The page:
MIDDLEBURY, Vt. – Fifteen art historians from around the country have been at Middlebury for two weeks using geographic information systems (GIS) software to break new ground in their respective fields of study.
The first Summer Institute on Digital Mapping and Art History, which comes to a close on August 15, was funded by the Samuel H. Kress Foundation and held at Middlebury College.
From the mapping of French noblewomen’s patronage of the arts in medieval times to an analysis of ephemeral public art in lower Manhattan from 1967 to 1977, the Institute’s fellows – university professors, graduate students, museum curators, and scholars – are using the tools of today’s geographers to look at objects and spaces over time in ways never before possible.
Directed by Middlebury Professor of Geography Anne K. Knowles and DePaul University Professor of Art History Paul Jaskot, the Institute was conceived by Knowles and Jascot to put the power of GIS in the hands of today’s art historians.
“The field of art history is very conscious of space in terms of buildings and objects, but it is almost always static,” said Professor Jaskot. “And whenever art historians have tried to talk about movement, it’s been in narrative ways. So the idea that GIS allows you to map the movement of art and look at whole systems – at a scale of a thousand objects instead of just one object – this has sparked new art historical questions for the fellows here.”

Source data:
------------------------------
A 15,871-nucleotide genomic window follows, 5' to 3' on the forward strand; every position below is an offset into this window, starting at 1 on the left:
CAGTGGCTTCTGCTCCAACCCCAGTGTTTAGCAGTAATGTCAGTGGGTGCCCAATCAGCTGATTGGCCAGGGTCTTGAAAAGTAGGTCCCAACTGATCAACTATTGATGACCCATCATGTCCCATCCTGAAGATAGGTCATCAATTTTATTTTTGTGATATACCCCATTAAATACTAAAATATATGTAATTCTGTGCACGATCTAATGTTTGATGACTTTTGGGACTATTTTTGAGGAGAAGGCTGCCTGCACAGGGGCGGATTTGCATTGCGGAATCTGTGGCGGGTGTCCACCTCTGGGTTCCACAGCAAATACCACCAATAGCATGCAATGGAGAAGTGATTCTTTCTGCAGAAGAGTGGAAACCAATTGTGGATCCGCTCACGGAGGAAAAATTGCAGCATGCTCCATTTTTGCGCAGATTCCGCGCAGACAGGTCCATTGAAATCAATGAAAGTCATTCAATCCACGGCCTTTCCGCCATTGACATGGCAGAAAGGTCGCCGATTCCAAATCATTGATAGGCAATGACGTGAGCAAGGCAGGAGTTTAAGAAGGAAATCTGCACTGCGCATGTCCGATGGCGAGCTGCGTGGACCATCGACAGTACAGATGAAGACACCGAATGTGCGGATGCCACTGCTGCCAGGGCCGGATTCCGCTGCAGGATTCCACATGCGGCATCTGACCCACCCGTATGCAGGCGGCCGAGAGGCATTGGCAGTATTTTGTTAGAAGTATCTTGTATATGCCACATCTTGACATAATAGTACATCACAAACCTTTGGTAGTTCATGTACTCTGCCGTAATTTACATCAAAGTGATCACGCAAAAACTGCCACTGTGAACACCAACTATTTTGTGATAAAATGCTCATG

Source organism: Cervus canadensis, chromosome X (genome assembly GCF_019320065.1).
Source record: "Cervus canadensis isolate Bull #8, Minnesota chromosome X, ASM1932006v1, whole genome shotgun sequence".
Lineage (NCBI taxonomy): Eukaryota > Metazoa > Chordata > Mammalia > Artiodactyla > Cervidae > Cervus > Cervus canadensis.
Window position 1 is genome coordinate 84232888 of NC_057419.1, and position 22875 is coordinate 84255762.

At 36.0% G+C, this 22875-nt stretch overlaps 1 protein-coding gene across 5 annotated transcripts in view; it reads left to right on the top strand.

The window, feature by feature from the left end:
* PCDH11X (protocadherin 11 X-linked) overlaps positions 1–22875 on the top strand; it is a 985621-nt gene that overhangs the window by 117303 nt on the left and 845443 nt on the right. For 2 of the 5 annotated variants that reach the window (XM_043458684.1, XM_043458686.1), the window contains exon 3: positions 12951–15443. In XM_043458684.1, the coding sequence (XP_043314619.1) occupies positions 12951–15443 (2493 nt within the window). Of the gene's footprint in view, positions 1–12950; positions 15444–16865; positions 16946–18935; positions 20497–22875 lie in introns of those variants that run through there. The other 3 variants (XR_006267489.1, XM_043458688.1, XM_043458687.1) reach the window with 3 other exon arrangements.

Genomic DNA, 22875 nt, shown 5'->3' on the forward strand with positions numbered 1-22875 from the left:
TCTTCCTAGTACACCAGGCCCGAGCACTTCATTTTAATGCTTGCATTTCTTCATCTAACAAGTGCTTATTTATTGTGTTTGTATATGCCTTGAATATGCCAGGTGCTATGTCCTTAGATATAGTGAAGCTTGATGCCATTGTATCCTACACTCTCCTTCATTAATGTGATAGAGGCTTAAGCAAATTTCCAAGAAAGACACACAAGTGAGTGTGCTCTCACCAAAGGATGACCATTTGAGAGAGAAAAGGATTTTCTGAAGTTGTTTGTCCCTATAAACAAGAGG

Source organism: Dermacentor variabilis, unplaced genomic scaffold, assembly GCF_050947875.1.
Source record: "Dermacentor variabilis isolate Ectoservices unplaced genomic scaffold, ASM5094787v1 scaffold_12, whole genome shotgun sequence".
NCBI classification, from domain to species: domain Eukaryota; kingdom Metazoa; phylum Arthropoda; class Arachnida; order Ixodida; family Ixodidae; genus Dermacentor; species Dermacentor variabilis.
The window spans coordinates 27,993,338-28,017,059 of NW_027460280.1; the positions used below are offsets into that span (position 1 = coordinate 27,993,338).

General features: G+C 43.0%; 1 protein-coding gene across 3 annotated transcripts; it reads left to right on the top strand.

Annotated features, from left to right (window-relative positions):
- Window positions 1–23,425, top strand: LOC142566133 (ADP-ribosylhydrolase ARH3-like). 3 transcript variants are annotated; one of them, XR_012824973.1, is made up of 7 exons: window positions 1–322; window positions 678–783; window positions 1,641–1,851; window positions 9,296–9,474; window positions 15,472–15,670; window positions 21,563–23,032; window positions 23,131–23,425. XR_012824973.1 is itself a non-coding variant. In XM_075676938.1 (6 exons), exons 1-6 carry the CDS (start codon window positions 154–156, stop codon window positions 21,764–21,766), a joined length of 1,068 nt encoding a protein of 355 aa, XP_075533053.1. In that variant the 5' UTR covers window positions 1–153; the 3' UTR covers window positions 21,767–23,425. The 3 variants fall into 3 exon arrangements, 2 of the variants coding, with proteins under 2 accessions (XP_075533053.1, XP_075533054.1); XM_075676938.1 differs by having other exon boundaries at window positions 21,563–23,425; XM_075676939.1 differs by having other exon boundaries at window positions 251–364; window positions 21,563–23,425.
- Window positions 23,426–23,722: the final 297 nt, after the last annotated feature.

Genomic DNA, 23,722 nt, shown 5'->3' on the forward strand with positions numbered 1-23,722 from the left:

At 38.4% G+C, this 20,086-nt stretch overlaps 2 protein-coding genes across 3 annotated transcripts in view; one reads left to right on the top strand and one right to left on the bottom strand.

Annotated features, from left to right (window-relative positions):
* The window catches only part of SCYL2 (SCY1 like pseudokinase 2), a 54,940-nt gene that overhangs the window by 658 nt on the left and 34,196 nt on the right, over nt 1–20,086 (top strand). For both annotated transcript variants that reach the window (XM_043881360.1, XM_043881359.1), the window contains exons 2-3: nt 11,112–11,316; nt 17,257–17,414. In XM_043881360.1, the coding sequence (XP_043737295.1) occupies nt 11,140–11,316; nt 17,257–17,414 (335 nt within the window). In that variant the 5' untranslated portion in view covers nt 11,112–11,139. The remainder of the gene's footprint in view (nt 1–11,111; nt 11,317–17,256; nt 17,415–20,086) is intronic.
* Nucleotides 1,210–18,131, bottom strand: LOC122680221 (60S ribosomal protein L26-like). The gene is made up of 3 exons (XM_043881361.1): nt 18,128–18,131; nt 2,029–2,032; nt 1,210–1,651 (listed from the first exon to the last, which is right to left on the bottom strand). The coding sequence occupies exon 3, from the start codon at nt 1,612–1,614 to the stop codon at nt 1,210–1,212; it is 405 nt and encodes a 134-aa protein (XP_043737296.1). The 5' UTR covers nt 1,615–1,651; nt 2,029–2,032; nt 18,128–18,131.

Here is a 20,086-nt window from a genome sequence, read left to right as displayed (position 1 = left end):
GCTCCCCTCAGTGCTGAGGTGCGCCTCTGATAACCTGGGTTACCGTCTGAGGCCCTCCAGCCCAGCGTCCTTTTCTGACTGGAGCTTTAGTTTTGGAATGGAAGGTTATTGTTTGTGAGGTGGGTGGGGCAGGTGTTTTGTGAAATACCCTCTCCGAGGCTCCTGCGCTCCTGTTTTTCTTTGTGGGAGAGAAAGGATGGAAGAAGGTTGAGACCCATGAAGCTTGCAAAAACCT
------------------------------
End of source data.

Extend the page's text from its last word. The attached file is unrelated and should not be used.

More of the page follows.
|Institute directors Paul Jaskot and Anne Knowles|
Professor Knowles added: “Something surprising always comes up when you start mapping data. You see an unexpected pattern that raises a question that wouldn’t have occurred to you otherwise, and that is beginning to happen to a few of the fellows in our group this summer.”
The geographic questions encountered by art historians “are not just background noise,” Jaskot said. “A map is not just a map upon which people act; it’s the spaces themselves that are the historical actors in some ways. There’s a pattern out there for art historians to discover, and GIS is helping them figure that out.”
The Institute’s 15 fellows – selected from a field of 129 applicants – have been immersed in the concepts and methods of mapping since they arrived at Middlebury in early August. There have been readings and discussions, guest lectures and demonstrations, and case studies and workshops – all designed to help the art historians advance their own projects, which they will present to the group on the final day of the Institute.
In addition to the two professors, professional staff from the geography department have assisted the fellows. They include GIS Specialist Bill Hegman, Assistant in Science Kat Schweikert, and undergraduate Levi Westerveld.
Based in New York, the Kress Foundation funded the Institute with a $78,000 grant. The foundation is devoted to advancing the appreciation, interpretation, preservation, study, and teaching of art through its grants, fellowships, and programs.
With reporting and photography by Robert Keren
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